Public transport is a doddle these days. With the empty can of the tempo rattling behind us, being seated in front is quite the same as being in a cab. ‘They’ve all disappeared,’ the driver moans, and I have to resist paying him extra.
The Kathmandu Valley has emptied out, just like at Dasain. This time, it’s not immigrants flowing back out to receive blessings from their relatives. They’re leaving to check if their homesteads exist at all. The earthquake has ravaged those districts that send most of their sons and daughters to the city, and even a fortnight later they are piling their belongings onto buses with sacks of food, foam mattresses, and bundles of indeterminate anxiety.
The bajaar at Naya Bus Park is desultory in the noon heat. A solitary man picks out a fuchsia frock, otherwise the only activity is that of weeds pushing out of the burst bags of soil that hold down the blue tarps so in demand across central Nepal. Kathmandu’s middle class will not let go of the alternative shelters they managed to procure for those first days of justifiable fear.
The capital is hollowed out, but there are new arrivals, too. I’m heading to Swayambhu to talk to refugees: the erstwhile inhabitants of Langtang Valley, smothered by landslides in the wake of the 7.8. But everything else around their camp, in the grounds of a monastery, holds my attention equally. I walk through neighbourhoods I’ve never had reason to know – Halchowk, Panchdhara, Thulo Bharang, Ichangu. Everyone but the AFP cop manning a sentry box knows the chowk I am looking for. They all seem like new neighhourhoods, sprawled out west of the Ringroad across from the great stupa, battened up against the lower ridges of Nagarjun. I see nothing distinctive, nothing I’d call a landmark, until I pass a collapsed multi-storey structure, its floors sandwiched together, twisted iron rods spilling out like filling. Nearby, a gaggle of girls perch in the shade and thrust cardboard boxes marked ‘Earthquake Relief’ at passersby. They take me for a foreigner and pipe up. My Nepali does not deter their immaculate English.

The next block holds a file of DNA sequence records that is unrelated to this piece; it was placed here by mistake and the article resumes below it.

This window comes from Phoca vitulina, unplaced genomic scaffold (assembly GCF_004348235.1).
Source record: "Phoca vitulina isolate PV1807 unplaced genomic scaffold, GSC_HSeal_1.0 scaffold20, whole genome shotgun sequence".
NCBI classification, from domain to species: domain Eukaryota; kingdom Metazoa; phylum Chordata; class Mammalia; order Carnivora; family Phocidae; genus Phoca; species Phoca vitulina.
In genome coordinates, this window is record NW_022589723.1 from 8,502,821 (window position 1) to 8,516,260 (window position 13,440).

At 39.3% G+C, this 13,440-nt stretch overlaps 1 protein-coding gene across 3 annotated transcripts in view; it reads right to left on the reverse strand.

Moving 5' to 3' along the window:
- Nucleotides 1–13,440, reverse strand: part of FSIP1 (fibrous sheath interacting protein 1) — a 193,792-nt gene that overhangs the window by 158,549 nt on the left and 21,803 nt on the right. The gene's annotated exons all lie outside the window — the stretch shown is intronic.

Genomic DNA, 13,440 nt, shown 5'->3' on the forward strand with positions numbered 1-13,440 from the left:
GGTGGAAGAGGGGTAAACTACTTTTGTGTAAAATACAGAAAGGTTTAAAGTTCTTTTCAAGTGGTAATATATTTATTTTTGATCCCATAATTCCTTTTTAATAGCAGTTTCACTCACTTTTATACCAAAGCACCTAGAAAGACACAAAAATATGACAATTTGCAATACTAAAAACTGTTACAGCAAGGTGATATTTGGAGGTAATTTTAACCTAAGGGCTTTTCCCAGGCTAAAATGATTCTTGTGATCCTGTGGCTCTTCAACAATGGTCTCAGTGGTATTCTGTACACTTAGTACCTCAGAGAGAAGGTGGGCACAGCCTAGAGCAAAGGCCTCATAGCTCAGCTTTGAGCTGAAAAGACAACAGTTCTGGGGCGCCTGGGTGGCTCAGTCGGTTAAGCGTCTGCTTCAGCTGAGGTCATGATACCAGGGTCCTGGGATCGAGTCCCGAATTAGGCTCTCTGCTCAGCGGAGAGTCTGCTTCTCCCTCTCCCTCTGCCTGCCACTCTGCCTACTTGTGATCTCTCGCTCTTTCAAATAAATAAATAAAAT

On the way back, I weaken and grab a cab. It’s one of the new ones, meter perched so low you can imagine it doesn’t exist, engine smooth enough for you to take notes as you zoom towards the city. I haven’t been this way in a while. This isn’t Langtang, but the earthquake is everywhere in evidence. Four died in the collapse in Namgyel Chowk. The entry to Swayambhu at Bhagwan Pau has been roped off due to the damage sustained by the site. A hi-rise at Bijeswori is wracked with cracks. And the pagoda by the Bishnumati has had its block knocked off. By the time we get to Sohrakhutte, I am resigned to never seeing the pati again, the very question of its relocation rendered irrelevant by Kathmandu moving several feet to the south.
We cruise past the old palace grounds, peering through the barbed wire over the piled mortar and brick that makes up substantial portions of the walls now. I espy neat rows of blue tents. The army sure is organized, I think, but revise my opinion as I consider just how dangerous the perimeter is to pedestrians fool enough to pass that way. They don’t remember that even the puny tremors of 2011 brought the British Embassy walls down on three. We pass sentries posted on extant sections. Deep cracks split the paint, but a private leans stupidly on the wall a few feet away. How quickly we get used to calamity.